Wednesday, February 21, 2007

to each his enclave

trevor sent in these thoughts for your perusal and comment.

"I had something in mind in class the other day that I didn't get around to talking about, so I wanted to post it on the blog to see if anyone had anything to say.

"When we were talking about walling off vs. being walled off - the inside-out vs. outside-in idea - I really liked Jen's analogy to prisons. It almost perfectly sums up the idea behind sequestering a certain social class - like the tenements in [Jacob Riis’ book], or the favelas in the documentary we saw [news from a personal war] - in order to make the public space more comfortable, or secure, or safe. To take the favelas for example, we look at what's going on in the area - dealers are constantly getting into confrontations with the police. Granted that particular city was a little different because of the corruption of the police force, but in places like those favelas or the tenements, people are more desperate to find ways to get by, and often end up getting in trouble. Here's the thing - in most places in the world - where do people go when they get into trouble with the police? They go to prison. It's almost like there are varying degrees of sequestering the people society is uncomfortable with. First they're walled off, in their own part of town... a favela or tenement, for example. Then, if they continue to make the rest of society (for lack of a better term) uncomfortable, they're downgraded to a more secure walled-in area - a prison.

"It also seems to me like Caldeira [in “fortified enclaves: the new urban segregation”] provides an explanation for some of the solidarity we saw in the favelas in the documentary. She says (in the middle of p. 88 for those that are interested) that "the image that confers the highest status and is most seductive is that of an enclosed and isolated community, a secure environment in which one can use various facilities and services and live only among equals." Of course they don't have the same security in the favelas that the homeowners in Sao Paulo do - on the contrary, they're usually trying to fend off the police, which invades their territory regularly. But they all stick together, and by sticking together, they manage to keep others out pretty well. Even the police (think of when the whole group followed the police when they took the young boy in the documentary). What the armed guards are to the walled-in homeowners, the people of the favelas are to each other. They can, like Caldeira says, live only among equals. and that's a symbol of status.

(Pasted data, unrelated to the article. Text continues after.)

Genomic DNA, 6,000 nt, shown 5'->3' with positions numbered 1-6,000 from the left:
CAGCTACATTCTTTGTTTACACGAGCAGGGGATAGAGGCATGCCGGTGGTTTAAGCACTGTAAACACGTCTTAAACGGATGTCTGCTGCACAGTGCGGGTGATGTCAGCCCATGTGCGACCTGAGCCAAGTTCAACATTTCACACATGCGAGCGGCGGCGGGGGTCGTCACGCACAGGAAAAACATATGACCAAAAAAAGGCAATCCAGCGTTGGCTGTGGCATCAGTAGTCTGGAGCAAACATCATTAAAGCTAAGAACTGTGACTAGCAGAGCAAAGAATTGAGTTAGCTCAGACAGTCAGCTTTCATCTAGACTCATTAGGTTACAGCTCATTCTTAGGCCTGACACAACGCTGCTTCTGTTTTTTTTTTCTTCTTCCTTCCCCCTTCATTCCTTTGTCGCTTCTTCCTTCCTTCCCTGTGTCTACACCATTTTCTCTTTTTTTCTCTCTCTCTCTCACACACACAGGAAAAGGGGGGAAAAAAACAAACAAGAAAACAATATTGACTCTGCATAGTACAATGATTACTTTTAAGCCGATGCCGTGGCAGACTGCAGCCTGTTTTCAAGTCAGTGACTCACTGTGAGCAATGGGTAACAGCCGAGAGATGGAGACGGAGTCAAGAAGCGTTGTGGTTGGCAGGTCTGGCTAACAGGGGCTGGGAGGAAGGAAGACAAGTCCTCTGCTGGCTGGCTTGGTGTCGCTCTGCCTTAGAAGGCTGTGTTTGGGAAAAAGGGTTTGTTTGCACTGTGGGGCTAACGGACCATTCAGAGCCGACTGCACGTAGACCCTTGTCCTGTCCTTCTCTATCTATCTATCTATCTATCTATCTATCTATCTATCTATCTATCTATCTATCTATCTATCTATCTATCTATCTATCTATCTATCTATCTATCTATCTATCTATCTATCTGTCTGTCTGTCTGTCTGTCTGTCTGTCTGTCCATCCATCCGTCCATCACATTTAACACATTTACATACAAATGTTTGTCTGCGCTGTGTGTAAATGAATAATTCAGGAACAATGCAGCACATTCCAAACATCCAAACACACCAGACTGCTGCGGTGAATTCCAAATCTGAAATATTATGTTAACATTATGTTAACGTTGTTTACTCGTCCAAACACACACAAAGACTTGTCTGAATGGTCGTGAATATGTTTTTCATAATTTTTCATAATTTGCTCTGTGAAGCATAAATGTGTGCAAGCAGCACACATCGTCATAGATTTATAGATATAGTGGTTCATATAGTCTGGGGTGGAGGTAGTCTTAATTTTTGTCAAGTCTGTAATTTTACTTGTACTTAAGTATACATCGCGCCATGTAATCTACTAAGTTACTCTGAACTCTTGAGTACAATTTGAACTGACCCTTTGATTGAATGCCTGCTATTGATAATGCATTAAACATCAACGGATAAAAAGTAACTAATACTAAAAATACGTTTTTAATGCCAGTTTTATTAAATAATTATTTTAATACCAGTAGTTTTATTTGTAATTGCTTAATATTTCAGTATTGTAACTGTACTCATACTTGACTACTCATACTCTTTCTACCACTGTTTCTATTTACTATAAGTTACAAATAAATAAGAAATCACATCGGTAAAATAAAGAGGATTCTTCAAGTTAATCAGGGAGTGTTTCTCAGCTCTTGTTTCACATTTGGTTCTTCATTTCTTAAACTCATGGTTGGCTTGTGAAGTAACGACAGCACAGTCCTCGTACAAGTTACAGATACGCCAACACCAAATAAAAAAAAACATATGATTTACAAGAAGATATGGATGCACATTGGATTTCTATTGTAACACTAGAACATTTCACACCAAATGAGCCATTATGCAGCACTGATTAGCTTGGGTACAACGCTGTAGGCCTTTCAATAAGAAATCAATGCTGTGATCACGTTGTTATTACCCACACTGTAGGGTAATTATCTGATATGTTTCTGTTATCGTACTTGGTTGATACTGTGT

"Status, then, doesn't have to be about economic wealth, or prestige, or luxury. it can be about a feeling of ownership. Inside the favelas, the police technically have authority, but they don't have the status, because they don't feel like they own the area.

"Just some thoughts. If anyone has anything to add or rebut, have at it... "


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